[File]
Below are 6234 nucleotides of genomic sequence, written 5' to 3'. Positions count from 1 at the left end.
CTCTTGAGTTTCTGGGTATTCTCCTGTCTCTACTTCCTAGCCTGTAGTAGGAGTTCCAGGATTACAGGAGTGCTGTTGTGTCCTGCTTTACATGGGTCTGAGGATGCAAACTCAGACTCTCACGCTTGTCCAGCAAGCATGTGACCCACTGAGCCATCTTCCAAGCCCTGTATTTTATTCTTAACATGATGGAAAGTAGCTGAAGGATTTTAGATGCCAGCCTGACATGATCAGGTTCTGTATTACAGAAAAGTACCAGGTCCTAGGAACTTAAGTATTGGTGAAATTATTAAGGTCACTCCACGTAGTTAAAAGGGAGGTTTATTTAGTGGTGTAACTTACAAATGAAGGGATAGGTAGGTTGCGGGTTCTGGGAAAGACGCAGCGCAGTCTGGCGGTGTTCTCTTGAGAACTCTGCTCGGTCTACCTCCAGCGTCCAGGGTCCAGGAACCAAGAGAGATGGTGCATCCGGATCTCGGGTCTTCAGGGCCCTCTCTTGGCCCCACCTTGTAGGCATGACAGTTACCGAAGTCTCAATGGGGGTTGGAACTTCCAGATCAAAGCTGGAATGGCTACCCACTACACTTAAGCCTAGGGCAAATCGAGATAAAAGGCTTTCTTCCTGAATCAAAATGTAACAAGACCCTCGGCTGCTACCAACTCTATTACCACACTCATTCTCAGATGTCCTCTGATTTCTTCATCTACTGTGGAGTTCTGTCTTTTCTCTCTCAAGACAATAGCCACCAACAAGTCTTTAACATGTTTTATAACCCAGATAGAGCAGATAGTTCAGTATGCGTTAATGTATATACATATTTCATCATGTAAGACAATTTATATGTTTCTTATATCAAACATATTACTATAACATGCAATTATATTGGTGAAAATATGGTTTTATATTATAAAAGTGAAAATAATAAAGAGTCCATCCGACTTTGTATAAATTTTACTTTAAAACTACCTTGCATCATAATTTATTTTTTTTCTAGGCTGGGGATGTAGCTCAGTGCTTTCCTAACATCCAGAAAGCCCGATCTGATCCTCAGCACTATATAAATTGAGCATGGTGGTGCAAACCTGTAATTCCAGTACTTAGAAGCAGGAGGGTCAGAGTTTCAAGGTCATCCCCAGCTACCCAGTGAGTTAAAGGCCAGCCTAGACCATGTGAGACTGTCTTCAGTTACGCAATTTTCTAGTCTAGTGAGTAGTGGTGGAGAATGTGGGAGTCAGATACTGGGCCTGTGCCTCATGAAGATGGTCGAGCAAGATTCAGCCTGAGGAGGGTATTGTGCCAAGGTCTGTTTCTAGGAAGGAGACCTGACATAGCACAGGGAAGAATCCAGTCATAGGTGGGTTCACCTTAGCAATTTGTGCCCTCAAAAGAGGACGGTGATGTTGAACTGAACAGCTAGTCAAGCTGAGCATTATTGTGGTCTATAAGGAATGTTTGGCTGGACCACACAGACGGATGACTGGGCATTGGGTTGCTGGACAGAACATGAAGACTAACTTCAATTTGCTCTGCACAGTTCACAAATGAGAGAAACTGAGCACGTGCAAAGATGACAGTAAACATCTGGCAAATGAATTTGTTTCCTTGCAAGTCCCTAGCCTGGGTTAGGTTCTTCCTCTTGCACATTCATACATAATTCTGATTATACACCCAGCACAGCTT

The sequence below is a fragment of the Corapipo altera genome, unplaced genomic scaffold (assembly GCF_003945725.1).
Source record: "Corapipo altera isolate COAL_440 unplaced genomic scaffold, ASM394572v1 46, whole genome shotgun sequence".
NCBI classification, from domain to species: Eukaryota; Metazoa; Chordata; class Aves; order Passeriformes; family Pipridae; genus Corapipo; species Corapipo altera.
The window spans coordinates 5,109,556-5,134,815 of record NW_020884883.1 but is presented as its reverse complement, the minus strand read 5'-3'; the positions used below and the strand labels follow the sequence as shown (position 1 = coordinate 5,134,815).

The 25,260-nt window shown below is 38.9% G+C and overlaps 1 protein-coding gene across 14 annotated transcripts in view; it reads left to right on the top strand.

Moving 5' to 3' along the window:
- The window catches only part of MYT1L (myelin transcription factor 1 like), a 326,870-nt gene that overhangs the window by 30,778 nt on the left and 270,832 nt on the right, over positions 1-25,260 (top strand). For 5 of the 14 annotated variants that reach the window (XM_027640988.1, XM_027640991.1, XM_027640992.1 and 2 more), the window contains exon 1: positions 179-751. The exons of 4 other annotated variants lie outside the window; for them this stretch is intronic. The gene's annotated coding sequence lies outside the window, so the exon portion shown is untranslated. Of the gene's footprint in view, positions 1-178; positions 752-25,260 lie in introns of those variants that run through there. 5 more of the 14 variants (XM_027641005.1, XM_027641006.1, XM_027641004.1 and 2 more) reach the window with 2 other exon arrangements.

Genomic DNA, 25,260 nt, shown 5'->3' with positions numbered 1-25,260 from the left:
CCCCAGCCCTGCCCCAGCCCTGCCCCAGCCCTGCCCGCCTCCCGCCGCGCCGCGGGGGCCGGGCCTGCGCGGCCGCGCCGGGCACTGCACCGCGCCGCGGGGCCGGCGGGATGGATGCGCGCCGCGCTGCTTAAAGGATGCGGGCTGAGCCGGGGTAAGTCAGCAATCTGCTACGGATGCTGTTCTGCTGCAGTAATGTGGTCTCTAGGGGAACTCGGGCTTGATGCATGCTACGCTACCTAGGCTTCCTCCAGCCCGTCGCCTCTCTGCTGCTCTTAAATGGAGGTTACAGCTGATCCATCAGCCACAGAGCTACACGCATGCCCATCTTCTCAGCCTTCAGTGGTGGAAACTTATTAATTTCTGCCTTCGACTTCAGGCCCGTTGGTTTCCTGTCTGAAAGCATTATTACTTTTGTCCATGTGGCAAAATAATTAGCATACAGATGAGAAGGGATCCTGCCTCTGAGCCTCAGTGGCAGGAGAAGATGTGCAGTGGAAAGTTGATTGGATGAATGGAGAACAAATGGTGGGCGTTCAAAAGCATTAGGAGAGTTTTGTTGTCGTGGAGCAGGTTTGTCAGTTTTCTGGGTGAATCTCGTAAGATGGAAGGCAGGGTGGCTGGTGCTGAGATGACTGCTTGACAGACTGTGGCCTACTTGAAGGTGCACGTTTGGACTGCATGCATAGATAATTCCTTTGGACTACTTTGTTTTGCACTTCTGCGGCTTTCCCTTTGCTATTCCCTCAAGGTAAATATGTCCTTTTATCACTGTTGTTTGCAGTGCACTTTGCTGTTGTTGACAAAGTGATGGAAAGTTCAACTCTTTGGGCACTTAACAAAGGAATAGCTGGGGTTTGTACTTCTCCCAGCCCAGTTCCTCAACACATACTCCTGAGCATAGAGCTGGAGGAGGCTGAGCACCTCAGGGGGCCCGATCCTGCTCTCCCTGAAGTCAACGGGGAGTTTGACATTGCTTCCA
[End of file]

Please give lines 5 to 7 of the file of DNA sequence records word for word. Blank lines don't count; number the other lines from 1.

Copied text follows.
NCBI classification, from domain to species: Eukaryota; Metazoa; Chordata; class Aves; order Passeriformes; family Pipridae; genus Corapipo; species Corapipo altera.
The window spans coordinates 5,109,556-5,134,815 of record NW_020884883.1 but is presented as its reverse complement, the minus strand read 5'-3'; the positions used below and the strand labels follow the sequence as shown (position 1 = coordinate 5,134,815).

The 25,260-nt window shown below is 38.9% G+C and overlaps 1 protein-coding gene across 14 annotated transcripts in view; it reads left to right on the top strand.